tion was given. Patients were then placed in the right lat- of uterine incision was recorded. The total volume of IV
eral position. After skin disinfection and skin infiltration fluid given until the time of uterine incision was estimated
with lidocaine 1% w/v, spinal anesthesia was performed. by inspection of the infusion bag.
A 25-gauge Whitacre spinal needle (Becton Dickinson, Values for systolic BP and HR were recorded at the end of
Madrid, Spain) was inserted via an introducer at the esti- each BP measurement cycle. In addition, CO was monitored
mated L34 or L45 vertebral interspace. After confirming at 5-minute intervals after intrathecal injection. Oxygen was
free flow of cerebrospinal fluid, 2.2 mL of hyperbaric bupi- not routinely administered. The attending anesthesiologist
vacaine 0.5% w/v (11 mg) and fentanyl (15 g) were injected was at liberty to override the protocol and administer alter-
intrathecally. The patient was then returned to the left-tilted native or additional drugs at any time if it was deemed clin-
supine position. Rapid IV prehydration was commenced up ically indicated according to clinical discretion. This could
to a total of 2 L, after which the infusion rate was slowed to include administration of IV ephedrine for the treatment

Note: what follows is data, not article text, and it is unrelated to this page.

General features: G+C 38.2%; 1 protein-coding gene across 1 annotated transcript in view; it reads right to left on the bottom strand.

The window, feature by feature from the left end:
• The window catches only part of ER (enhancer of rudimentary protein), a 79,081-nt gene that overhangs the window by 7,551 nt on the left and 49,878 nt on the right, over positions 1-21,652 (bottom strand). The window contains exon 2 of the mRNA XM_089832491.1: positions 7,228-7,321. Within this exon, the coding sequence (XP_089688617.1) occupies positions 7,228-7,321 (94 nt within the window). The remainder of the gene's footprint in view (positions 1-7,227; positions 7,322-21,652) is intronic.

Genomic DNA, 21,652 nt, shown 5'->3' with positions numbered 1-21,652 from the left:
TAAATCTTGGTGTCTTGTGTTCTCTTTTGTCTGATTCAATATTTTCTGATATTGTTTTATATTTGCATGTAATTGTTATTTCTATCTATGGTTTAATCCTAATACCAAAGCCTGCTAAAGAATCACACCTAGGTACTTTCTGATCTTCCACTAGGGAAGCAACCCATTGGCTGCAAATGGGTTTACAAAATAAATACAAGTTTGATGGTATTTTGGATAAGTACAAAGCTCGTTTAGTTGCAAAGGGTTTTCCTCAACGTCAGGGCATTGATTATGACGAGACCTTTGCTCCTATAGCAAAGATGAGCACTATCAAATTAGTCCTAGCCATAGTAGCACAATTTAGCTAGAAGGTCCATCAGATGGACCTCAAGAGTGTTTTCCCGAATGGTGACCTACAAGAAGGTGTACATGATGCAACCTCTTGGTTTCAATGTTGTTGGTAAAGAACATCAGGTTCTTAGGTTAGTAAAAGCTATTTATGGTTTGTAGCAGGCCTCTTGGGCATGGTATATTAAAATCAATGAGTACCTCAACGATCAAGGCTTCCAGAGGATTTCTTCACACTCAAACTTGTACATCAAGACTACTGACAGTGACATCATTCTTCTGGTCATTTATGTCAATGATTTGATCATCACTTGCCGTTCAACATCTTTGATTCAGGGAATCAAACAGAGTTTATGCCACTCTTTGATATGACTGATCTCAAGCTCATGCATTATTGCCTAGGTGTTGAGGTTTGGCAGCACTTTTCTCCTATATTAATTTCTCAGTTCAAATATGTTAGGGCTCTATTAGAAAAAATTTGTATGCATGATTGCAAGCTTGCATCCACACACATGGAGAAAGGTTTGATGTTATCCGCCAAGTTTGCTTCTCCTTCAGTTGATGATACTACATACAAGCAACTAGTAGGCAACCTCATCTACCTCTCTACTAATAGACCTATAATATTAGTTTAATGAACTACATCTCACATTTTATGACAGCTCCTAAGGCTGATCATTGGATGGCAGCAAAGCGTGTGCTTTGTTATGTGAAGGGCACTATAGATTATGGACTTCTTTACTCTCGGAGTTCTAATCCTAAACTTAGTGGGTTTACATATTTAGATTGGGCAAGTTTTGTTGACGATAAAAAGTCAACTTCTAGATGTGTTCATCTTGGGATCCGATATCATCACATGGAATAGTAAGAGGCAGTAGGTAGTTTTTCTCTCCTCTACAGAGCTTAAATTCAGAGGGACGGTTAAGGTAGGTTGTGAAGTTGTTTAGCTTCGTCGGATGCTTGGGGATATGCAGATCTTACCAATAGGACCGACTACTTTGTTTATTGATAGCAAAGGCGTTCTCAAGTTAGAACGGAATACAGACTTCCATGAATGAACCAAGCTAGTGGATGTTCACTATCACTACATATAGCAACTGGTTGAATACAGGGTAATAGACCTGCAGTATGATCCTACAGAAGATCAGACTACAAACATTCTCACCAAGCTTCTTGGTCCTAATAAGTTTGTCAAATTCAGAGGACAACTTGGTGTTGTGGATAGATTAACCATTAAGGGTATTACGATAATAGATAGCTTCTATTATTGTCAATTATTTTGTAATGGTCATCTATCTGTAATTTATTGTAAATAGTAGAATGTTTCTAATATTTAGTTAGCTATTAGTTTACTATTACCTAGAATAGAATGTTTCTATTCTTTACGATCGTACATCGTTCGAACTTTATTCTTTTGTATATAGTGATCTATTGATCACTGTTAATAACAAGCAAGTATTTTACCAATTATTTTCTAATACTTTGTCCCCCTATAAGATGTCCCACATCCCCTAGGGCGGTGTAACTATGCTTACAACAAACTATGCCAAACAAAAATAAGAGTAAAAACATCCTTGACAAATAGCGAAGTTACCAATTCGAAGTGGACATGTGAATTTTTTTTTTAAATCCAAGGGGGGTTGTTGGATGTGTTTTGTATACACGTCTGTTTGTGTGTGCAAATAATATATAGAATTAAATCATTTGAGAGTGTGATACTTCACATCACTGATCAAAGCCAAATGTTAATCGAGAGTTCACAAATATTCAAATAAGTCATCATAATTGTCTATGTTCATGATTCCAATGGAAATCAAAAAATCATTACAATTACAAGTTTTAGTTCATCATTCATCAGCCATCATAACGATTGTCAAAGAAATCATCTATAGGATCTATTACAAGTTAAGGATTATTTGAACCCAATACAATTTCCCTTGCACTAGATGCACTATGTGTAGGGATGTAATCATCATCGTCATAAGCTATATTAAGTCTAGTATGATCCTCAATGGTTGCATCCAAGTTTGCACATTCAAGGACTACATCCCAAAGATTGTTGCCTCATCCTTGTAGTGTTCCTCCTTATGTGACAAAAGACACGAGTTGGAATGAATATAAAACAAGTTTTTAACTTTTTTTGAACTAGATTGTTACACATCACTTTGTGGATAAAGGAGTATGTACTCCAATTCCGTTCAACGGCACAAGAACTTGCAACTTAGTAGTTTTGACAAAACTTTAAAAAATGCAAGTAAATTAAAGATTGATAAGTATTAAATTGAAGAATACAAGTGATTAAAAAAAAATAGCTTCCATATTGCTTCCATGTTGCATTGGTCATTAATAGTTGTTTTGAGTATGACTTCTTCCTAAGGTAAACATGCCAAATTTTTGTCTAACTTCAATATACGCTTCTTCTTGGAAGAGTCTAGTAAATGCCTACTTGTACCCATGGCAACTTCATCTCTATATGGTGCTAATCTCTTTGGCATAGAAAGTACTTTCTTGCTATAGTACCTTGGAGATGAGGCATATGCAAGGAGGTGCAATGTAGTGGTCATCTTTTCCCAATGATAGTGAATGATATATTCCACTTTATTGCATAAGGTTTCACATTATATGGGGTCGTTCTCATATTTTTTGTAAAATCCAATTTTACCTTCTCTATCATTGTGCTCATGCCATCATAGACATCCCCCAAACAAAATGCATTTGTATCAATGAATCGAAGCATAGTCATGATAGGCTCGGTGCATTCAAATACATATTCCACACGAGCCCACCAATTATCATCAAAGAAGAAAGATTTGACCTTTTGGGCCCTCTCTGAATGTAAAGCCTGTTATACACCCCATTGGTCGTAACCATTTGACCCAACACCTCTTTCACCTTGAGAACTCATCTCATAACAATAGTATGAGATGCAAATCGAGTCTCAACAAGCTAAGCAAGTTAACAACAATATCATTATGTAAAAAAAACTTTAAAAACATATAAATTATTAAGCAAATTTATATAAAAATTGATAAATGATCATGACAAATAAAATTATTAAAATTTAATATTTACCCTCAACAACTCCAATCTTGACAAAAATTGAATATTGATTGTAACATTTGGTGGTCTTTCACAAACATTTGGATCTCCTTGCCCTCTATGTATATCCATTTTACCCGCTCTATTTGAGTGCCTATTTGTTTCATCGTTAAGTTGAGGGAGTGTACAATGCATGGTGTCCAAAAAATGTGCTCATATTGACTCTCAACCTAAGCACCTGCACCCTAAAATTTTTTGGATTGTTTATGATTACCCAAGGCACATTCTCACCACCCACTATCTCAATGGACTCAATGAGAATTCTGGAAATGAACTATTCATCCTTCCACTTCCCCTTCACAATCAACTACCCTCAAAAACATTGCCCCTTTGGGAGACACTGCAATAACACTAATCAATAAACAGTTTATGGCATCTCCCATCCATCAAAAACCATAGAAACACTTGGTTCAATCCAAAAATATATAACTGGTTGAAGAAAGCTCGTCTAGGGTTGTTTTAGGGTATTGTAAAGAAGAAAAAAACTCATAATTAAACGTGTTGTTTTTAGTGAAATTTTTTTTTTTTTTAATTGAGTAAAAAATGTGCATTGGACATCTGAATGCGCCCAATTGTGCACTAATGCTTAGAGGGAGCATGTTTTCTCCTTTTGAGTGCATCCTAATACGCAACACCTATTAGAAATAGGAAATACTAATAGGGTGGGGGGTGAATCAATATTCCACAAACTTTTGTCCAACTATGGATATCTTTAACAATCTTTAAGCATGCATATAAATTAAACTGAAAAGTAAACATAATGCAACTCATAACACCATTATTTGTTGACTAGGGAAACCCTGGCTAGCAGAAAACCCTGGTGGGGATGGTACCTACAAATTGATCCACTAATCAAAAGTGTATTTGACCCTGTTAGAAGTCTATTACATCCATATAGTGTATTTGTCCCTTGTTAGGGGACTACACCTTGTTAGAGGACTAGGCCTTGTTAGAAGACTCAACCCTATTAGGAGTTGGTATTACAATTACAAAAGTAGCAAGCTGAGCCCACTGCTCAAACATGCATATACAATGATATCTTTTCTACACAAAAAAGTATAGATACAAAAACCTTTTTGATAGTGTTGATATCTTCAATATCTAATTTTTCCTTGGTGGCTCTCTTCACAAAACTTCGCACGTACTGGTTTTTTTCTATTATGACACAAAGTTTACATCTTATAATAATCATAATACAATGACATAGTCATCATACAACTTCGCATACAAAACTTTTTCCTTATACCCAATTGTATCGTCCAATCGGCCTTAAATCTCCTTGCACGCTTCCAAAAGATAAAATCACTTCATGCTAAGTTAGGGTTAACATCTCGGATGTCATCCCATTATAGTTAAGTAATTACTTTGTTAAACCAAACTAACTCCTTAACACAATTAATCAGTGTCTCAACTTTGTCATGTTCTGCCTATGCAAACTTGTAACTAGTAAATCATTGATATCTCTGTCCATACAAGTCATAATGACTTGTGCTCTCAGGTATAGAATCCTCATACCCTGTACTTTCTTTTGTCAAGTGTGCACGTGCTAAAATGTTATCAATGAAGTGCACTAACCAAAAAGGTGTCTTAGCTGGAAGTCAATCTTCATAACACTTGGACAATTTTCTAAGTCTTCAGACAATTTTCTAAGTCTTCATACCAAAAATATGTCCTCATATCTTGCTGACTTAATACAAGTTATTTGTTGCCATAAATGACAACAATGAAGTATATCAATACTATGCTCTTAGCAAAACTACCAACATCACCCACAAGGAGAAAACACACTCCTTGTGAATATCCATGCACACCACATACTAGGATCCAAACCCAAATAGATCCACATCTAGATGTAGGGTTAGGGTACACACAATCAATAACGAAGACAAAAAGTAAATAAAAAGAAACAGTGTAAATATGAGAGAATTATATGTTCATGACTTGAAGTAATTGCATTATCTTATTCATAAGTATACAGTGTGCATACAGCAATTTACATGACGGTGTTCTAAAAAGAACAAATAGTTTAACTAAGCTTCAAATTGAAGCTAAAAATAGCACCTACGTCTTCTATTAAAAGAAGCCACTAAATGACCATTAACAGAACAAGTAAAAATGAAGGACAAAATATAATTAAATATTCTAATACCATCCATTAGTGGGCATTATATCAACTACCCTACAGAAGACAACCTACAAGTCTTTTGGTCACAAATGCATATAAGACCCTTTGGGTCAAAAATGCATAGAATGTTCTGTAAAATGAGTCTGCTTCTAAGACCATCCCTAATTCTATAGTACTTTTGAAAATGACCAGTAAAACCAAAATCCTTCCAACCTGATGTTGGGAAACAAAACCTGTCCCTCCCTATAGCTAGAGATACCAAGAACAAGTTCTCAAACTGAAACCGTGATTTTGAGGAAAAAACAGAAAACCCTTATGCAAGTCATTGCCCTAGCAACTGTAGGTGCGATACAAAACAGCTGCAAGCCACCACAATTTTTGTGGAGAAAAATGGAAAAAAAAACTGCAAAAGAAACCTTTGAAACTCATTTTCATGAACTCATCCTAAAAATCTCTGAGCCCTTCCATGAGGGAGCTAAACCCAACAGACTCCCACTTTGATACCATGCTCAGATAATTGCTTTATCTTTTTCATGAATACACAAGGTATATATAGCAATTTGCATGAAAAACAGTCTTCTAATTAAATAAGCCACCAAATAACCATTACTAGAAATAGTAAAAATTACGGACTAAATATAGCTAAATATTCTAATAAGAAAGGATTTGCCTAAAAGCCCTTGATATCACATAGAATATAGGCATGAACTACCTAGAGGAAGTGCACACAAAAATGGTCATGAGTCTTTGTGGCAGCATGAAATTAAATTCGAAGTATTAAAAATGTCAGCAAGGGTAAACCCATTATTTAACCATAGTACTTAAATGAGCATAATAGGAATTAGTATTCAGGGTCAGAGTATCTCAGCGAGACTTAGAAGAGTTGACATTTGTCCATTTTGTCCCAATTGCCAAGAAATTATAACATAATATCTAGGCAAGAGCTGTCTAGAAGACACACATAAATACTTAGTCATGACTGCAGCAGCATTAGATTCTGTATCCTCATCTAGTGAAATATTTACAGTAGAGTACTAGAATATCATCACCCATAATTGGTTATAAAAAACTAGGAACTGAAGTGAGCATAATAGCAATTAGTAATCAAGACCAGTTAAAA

a maintenance rate. Block height was assessed using ice; for of bradycardia associated with hypotension. Treatment of
the purposes of comparison, the upper dermatomal level bradycardia not associated with hypotension was managed
of block 5 minutes after intrathecal injection was recorded expectantly by stopping all study medications.
for each patient. However, the decision to allow surgery
to start was based on clinical judgment of the attending Statistical Analysis
anesthesiologist. The primary outcomes of the study were the incidence of
The study drug regimen was started immediately after hypotension and the overall stability of systolic BP con-
intrathecal injection. Patients were randomized to 1 of 2 trol versus baseline. The latter was assessed using perfor-